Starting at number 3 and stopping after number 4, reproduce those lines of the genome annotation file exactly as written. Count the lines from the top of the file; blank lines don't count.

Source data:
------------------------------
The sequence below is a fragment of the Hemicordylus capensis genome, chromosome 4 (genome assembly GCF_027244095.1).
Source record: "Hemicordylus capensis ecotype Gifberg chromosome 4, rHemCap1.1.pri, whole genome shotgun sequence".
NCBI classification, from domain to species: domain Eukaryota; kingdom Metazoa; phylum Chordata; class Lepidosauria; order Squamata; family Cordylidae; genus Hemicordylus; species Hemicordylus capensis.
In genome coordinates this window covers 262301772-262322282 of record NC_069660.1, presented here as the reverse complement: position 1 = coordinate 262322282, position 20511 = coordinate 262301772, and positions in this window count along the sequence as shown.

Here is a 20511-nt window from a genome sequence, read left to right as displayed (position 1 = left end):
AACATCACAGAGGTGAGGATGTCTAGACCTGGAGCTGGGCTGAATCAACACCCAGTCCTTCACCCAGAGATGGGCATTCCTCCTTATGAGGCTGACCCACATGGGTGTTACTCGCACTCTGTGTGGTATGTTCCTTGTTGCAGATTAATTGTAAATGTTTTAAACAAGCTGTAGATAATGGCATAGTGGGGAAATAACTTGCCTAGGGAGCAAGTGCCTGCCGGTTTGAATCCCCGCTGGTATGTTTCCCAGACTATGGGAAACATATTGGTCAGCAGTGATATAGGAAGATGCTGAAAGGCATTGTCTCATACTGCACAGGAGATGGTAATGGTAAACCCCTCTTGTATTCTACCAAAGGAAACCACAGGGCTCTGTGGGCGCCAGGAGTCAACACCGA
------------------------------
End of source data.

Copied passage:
NCBI classification, from domain to species: domain Eukaryota; kingdom Metazoa; phylum Chordata; class Lepidosauria; order Squamata; family Cordylidae; genus Hemicordylus; species Hemicordylus capensis.
In genome coordinates this window covers 262301772-262322282 of record NC_069660.1, presented here as the reverse complement: position 1 = coordinate 262322282, position 20511 = coordinate 262301772, and positions in this window count along the sequence as shown.